“My reading experience started in the war years when we took refuge in the air raid shelter,” explains Sir Jim Rose. “My mother and aunt used to read stories to me by candlelight to keep things calm. I had a great diet of traditional stories stretching from Goldilocks, The Gingerbread Man and Jack and the Beanstalk, to just about all of Hans Christian Andersen. I also learnt to write letters on the wall with the burnt end of a candle. It was very exciting.”
In the world of children’s literacy, Sir Jim Rose scarcely needs an introduction. It was his review of early reading (published in 2006) that led to the wide-scale teaching of phonics in primary schools across the UK. A supporter of The Children’s Literacy charity, Sir Jim’s reflections on his own reading journey have been prompted by a visit to our Literacy Lab at St Matthew’s Primary School in Westminster. Here, children identified as struggling with literacy have been benefiting from our one-to-one phonics-based intervention.
One such child is five-year-old Abigail. On the morning of Jim’s visit, Abigail is confidently reading aloud. Her tutor Jane sits reassuringly beside her and two cuddly friends (Cat and Dog) are perched on the table. Abigail barely hesitates as she reads, pausing only to answer Jane’s questions about the story.
Abigail joined the school in September 2017 and joined the Literacy Lab in January 2018, as soon as a space became available. Since she began attending the Literacy Lab, Abigail has made some astonishing progress. “When Abigail first came to the Literacy Lab she didn’t know all of her letters or sounds,” explains Jane. “She’d just moved to London and was going through a difficult time at home.”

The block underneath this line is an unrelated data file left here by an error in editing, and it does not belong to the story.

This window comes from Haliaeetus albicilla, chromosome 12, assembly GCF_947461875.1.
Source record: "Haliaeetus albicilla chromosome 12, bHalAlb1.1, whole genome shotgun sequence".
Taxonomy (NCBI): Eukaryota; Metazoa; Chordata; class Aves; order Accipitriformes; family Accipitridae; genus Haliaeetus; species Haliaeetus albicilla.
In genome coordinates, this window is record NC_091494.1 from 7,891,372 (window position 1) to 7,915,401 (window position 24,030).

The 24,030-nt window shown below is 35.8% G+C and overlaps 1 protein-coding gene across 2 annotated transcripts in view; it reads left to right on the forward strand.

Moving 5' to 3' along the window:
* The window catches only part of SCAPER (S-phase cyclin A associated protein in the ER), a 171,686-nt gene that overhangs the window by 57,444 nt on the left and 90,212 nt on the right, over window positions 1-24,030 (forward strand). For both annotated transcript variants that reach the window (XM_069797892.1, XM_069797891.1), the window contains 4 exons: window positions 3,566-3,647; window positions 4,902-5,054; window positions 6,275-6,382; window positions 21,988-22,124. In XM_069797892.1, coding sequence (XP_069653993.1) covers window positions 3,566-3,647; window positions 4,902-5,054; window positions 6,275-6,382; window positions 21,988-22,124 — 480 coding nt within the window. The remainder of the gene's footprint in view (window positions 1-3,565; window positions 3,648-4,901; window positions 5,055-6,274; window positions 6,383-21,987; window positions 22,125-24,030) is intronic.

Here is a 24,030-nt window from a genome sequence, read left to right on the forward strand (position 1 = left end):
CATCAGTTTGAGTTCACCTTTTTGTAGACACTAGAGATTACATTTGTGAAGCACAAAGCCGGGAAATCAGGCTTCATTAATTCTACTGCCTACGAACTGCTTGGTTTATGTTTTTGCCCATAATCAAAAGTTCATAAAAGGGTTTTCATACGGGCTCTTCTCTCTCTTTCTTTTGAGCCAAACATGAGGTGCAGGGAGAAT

For Abigail, working one-to-one with the same adult in the quiet environment has made an enormous difference. “The bond that you can develop with a child by working in this way is very special – it helps them to grow in confidence and is a safe place from which they can develop,” says Jane.
With many of the school’s children coming from households where there are low levels of literacy, the school begins its formal phonics teaching programme early, identifying children who are struggling swiftly and referring them to our Literacy Lab when they are in Year 1 (ideally at the start).
In recent months, Abigail and Jane have been working through a structured programme, focusing on different phonics sounds. Today’s cuddly props have been carefully chosen to reinforce the sound ‘aw’. Taking a multisensory approach, as part of the session Jane encourages Abigail to reach out and touch the cat’s ‘paw’ and its ‘claw’, saying the words as she does so. Abigail then comes up with her own sentence, “The cat’s paw was sore.”
And Abigail has now reached the stage where – most excitingly of all – she can read stories for herself. Recently, she received a book in assembly as a prize for excellent behaviour which she loves to read. She also has a big book of fairytales which she reads every night before bed.
“Stories present such a rich seam of possibilities,” says Sir Jim. “I seem to recall feeling quite miffed when the ‘all clear’ sounded to leave the shelter in the middle of a story. Once I learnt to read for myself, I enjoyed reading all those traditional tales again. I seem to recall my earliest solo triumphs were Bambi and The Wizard of Oz, then anything to do with animals. It’s so important for children to be immersed in stories from an early age. They help them to make sense of the world.”
Thanks to her hard work and with the help of Jane in our Literacy Lab, Abigail now has a whole world of stories, and possibilities, open to her.
By making a donation to The Children’s Literacy Charity, you could help make this a reality for many more children like Abigail.